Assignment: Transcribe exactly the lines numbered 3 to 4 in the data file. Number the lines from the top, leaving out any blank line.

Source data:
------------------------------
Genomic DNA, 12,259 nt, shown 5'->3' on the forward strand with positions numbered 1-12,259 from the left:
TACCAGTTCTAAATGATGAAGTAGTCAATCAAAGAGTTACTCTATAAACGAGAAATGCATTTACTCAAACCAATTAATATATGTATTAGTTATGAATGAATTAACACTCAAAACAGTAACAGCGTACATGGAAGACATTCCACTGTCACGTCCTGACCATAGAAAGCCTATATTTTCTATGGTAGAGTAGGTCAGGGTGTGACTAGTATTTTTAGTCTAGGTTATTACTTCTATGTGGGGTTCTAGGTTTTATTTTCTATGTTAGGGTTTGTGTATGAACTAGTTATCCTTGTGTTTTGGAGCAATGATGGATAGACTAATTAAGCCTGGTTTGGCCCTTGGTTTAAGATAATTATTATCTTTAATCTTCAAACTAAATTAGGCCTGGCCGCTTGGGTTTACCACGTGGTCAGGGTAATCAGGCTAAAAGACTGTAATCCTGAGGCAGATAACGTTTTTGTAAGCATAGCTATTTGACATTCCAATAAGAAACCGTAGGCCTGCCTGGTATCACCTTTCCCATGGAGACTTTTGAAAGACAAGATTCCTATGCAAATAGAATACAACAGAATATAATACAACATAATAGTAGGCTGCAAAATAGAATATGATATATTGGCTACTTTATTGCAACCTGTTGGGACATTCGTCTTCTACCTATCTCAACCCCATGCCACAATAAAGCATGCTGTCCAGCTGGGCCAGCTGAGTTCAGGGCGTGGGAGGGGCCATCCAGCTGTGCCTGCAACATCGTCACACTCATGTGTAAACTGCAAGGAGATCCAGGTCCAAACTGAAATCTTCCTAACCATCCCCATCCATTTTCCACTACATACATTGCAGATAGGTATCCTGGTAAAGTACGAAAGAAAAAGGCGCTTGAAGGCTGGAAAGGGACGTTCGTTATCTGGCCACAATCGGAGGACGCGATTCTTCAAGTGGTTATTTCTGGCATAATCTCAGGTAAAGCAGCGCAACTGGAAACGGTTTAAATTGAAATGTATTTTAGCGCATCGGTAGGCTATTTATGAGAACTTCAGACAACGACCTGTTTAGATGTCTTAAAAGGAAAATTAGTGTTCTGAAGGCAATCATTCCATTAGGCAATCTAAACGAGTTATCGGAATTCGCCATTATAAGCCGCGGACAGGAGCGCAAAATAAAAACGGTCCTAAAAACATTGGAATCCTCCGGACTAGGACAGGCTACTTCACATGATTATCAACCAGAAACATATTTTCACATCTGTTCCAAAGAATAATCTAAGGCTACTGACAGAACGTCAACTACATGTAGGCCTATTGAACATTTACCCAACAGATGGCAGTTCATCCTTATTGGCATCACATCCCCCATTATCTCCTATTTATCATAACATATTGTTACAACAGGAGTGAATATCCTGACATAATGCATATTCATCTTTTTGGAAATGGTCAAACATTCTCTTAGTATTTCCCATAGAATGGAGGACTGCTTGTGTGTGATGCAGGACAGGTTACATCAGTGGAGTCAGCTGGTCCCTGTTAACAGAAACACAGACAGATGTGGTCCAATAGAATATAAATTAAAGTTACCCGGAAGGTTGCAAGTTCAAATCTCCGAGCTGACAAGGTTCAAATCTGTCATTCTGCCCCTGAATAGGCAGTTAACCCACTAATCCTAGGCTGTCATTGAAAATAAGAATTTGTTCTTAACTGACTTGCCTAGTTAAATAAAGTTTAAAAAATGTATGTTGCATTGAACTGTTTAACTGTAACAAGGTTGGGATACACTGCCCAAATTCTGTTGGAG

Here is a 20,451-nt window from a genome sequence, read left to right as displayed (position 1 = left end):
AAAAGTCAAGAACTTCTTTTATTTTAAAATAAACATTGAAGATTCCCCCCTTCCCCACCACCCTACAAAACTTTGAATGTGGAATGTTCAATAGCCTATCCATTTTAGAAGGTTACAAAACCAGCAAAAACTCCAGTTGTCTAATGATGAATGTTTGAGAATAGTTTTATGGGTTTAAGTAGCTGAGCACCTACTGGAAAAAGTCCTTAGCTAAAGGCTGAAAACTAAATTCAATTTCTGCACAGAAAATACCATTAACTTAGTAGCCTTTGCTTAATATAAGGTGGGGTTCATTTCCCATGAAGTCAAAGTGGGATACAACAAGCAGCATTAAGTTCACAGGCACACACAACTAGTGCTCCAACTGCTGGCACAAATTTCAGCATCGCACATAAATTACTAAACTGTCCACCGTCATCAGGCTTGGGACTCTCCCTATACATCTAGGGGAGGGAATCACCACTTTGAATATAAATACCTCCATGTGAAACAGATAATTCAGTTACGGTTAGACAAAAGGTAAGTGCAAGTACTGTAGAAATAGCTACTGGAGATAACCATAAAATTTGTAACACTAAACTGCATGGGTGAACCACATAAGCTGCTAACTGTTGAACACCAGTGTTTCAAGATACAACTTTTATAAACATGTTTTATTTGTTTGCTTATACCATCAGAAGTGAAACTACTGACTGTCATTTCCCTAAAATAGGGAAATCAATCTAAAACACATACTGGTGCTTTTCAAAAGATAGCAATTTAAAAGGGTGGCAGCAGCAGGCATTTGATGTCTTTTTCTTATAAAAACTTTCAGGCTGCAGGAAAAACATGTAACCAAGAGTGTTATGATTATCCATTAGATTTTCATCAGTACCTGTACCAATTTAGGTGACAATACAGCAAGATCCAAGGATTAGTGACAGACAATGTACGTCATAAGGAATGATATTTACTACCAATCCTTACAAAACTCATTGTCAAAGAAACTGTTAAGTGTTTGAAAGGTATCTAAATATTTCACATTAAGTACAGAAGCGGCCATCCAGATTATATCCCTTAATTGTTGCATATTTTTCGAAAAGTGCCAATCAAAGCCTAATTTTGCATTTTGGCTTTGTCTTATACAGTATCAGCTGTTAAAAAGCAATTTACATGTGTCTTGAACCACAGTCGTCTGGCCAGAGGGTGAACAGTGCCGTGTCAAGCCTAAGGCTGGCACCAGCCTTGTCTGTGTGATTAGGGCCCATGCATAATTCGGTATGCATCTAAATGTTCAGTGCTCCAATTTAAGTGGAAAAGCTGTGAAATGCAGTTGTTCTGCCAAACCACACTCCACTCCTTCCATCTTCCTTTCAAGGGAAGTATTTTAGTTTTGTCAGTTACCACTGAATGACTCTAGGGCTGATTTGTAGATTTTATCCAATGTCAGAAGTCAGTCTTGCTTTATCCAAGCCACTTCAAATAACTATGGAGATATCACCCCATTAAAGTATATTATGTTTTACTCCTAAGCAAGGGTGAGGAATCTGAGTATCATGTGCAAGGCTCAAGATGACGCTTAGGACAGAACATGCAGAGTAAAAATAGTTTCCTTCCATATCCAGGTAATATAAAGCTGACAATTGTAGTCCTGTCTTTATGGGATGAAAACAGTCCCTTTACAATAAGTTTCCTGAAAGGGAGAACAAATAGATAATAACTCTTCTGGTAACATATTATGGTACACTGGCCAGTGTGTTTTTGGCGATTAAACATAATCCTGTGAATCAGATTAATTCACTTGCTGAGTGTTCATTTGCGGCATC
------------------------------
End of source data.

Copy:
Here is a 20,451-nt window from a genome sequence, read left to right as displayed (position 1 = left end):
AAAAGTCAAGAACTTCTTTTATTTTAAAATAAACATTGAAGATTCCCCCCTTCCCCACCACCCTACAAAACTTTGAATGTGGAATGTTCAATAGCCTATCCATTTTAGAAGGTTACAAAACCAGCAAAAACTCCAGTTGTCTAATGATGAATGTTTGAGAATAGTTTTATGGGTTTAAGTAGCTGAGCACCTACTGGAAAAAGTCCTTAGCTAAAGGCTGAAAACTAAATTCAATTTCTGCACAGAAAATACCATTAACTTAGTAGCCTTTGCTTAATATAAGGTGGGGTTCATTTCCCATGAAGTCAAAGTGGGATACAACAAGCAGCATTAAGTTCACAGGCACACACAACTAGTGCTCCAACTGCTGGCACAAATTTCAGCATCGCACATAAATTACTAAACTGTCCACCGTCATCAGGCTTGGGACTCTCCCTATACATCTAGGGGAGGGAATCACCACTTTGAATATAAATACCTCCATGTGAAACAGATAATTCAGTTACGGTTAGACAAAAGGTAAGTGCAAGTACTGTAGAAATAGCTACTGGAGATAACCATAAAATTTGTAACACTAAACTGCATGGGTGAACCACATAAGCTGCTAACTGTTGAACACCAGTGTTTCAAGATACAACTTTTATAAACATGTTTTATTTGTTTGCTTATACCATCAGAAGTGAAACTACTGACTGTCATTTCCCTAAAATAGGGAAATCAATCTAAAACACATACTGGTGCTTTTCAAAAGATAGCAATTTAAAAGGGTGGCAGCAGCAGGCATTTGATGTCTTTTTCTTATAAAAACTTTCAGGCTGCAGGAAAAACATGTAACCAAGAGTGTTATGATTATCCATTAGATTTTCATCAGTACCTGTACCAATTTAGGTGACAATACAGCAAGATCCAAGGATTAGTGACAGACAATGTACGTCATAAGGAATGATATTTACTACCAATCCTTACAAAACTCATTGTCAAAGAAACTGTTAAGTGTTTGAAAGGTATCTAAATATTTCACATTAAGTACAGAAGCGGCCATCCAGATTATATCCCTTAATTGTTGCATATTTTTCGAAAAGTGCCAATCAAAGCCTAATTTTGCATTTTGGCTTTGTCTTATACAGTATCAGCTGTTAAAAAGCAATTTACATGTGTCTTGAACCACAGTCGTCTGGCCAGAGGGTGAACAGTGCCGTGTCAAGCCTAAGGCTGGCACCAGCCTTGTCTGTGTGATTAGGGCCCATGCATAATTCGGTATGCATCTAAATGTTCAGTGCTCCAATTTAAGTGGAAAAGCTGTGAAATGCAGTTGTTCTGCCAAACCACACTCCACTCCTTCCATCTTCCTTTCAAGGGAAGTATTTTAGTTTTGTCAGTTACCACTGAATGACTCTAGGGCTGATTTGTAGATTTTATCCAATGTCAGAAGTCAGTCTTGCTTTATCCAAGCCACTTCAAATAACTATGGAGATATCACCCCATTAAAGTATATTATGTTTTACTCCTAAGCAAGGGTGAGGAATCTGAGTATCATGTGCAAGGCTCAAGATGACGCTTAGGACAGAACATGCAGAGTAAAAATAGTTTCCTTCCATATCCAGGTAATATAAAGCTGACAATTGTAGTCCTGTCTTTATGGGATGAAAACAGTCCCTTTACAATAAGTTTCCTGAAAGGGAGAACAAATAGATAATAACTCTTCTGGTAACATATTATGGTACACTGGCCAGTGTGTTTTTGGCGATTAAACATAATCCTGTGAATCAGATTAATTCACTTGCTGAGTGTTCATTTGCGGCATC